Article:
Writing about web page http://news.bbc.co.uk/sport1/hi/football/eng_prem/4130167.stm
I watched Manchester United play Tottenham Hotspur this evening, the latter having been the recipient of my support for well over 10 years. To summarise the match: Man U were dominant in midfield, but without Rooney and RVN were unable to create too many decent chances (Also thanks to MoM Ledly King). When they did, Paul Robinson was equal to the challenge. Spurs created a few half-chances but never really threatened, except in the last 20 minutes when the game became a little more free-flowing. 1–0 to either side looked increasingly likely.
Then there was the incident, which some commentators have called the worst "decision" in Premiership history. Roy Carroll came out of the area to clear (poorly), then retreated hastily. Meanwhile, the ball came off a few players and ended up with Pedro Mendes around the half way line on the Spurs right. He hit it first time, attempting to lob Carroll. Nice idea, but it appeared the Ulsterman was back on his line and in no trouble.
However, a fleeting glance off the ball meant he dropped it, spooning it across the goal line. With a horrified look that matched those on the faces of the United supporters behind him, he turned, and despairingly scooped it out of the net after it had bounced a yard over the line. he gets up, and to his surprise he sees that paly has continued. Old Trafford was in uproar, as was The Bar.
Now, the referee and his assistant were clearly incompetent. It has been claimed that the assistant was too far away from play, but from the replays it is apparent that he was clearly at least in line with the penalty area. For the distance the ball went over, that was close enough. Either he gave up watching, thinking Carroll had it, or he's biased. Either way, he shouldn't be officiating.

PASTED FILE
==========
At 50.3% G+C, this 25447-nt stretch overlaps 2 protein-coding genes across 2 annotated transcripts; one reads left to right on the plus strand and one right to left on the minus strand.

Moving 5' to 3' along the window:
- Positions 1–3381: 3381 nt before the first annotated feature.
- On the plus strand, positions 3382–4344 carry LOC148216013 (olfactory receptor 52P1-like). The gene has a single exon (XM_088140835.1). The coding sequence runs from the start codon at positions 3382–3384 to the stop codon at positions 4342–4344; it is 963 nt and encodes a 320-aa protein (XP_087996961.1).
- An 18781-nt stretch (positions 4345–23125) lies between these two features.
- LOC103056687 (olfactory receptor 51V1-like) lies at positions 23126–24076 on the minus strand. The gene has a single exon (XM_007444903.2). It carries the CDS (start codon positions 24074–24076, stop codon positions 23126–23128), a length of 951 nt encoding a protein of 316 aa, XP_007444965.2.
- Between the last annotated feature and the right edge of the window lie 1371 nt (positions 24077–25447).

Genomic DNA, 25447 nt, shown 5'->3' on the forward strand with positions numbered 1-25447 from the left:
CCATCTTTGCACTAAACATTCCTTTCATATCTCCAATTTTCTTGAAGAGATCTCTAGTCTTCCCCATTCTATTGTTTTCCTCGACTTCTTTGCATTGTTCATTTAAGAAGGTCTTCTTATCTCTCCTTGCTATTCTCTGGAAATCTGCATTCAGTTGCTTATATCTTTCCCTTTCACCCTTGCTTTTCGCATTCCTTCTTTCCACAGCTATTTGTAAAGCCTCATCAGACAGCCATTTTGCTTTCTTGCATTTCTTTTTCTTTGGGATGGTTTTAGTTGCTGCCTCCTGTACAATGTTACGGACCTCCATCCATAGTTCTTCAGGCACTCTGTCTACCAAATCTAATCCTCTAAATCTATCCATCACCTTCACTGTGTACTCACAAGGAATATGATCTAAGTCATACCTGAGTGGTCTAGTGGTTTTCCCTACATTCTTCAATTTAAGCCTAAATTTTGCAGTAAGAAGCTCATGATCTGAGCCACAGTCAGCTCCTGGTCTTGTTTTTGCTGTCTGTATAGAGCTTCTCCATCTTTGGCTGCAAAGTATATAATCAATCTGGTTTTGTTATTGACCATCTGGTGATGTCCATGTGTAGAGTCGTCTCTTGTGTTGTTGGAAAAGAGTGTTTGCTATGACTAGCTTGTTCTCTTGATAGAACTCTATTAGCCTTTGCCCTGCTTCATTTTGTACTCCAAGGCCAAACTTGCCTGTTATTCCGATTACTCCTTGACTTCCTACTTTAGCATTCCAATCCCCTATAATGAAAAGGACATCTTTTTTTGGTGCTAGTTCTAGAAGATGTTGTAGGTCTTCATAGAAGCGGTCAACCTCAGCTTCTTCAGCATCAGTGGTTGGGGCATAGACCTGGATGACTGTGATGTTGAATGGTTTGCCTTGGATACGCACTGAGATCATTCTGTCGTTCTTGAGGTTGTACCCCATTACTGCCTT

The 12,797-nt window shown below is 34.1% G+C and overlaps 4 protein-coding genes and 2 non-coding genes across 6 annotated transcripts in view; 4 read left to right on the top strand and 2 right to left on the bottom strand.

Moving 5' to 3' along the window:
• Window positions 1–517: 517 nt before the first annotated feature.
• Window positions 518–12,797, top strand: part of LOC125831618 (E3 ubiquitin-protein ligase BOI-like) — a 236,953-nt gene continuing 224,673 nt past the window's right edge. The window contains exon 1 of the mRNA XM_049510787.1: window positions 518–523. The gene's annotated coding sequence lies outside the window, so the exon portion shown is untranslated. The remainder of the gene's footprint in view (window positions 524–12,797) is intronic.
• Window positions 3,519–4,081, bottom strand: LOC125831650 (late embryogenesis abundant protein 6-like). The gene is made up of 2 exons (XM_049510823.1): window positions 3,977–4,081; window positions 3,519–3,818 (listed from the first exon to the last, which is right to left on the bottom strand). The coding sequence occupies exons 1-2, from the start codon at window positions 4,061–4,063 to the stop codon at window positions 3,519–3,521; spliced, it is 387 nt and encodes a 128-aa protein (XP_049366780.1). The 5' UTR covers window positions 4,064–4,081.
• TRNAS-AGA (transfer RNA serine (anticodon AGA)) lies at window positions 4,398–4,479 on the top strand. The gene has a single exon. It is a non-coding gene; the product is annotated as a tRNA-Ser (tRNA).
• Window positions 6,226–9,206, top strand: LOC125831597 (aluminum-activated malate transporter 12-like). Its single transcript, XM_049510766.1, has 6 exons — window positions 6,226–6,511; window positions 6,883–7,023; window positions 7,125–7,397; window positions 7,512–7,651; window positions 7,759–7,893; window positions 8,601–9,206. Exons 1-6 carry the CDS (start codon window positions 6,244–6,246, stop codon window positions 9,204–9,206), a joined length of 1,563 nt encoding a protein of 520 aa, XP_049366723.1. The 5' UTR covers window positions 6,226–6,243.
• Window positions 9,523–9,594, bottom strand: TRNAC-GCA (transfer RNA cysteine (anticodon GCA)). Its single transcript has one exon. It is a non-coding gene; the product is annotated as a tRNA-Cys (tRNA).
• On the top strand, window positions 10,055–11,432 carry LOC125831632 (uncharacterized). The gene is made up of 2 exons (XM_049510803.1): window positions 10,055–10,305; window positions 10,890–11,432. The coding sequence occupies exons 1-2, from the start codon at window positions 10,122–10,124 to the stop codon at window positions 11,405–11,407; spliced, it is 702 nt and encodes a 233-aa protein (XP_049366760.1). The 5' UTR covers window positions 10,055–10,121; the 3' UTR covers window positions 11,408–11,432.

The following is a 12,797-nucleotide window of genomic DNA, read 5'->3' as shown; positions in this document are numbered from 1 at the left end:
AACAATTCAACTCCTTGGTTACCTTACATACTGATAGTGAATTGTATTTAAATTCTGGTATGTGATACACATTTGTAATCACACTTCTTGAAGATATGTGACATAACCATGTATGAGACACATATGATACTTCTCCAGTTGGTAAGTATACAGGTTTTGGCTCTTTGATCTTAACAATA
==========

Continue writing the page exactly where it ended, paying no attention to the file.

Roy Carroll, on the other hand, knew. He knew it was a goal. He knew that there was no getting around it afterwards with the replays etc. Surely he should have done something about it, made it obvious it was a goal? Did he? No, he just carried on. He implicitly lied to the ref, to the rest of the team, to Tottenham, and to both sets of fans. It defrauded Spurs of 2 points, which come May could mean a significant loss of revenue (It's £500,000 per league place, let alone any European ramifications). It brought the game into disrepute. In short, he should be severely punished, and I hope he gets what he deserves.
However, he could have saved himself the outrage of a nation of fans, the shame of being a cheat and any disciplinary measures by being a sportsman. What's happened to Sportsmanship? Even in one of the most gentlemanly sports there is, cricket, many batsmen stand their ground when they know they've got an edge, putting the umpire under greater pressure. Today Boeta Dippenaar got a huge edge which carried to a slip – not the wicketkeeper, a slip – and he was given not out. Besides the incompetent umpiring from Daryl Harper, he could have walked off the field. I'd like to think I would have.
How can we respect sportsmen, who earn the adulation of millions, when they're nothing but cheats?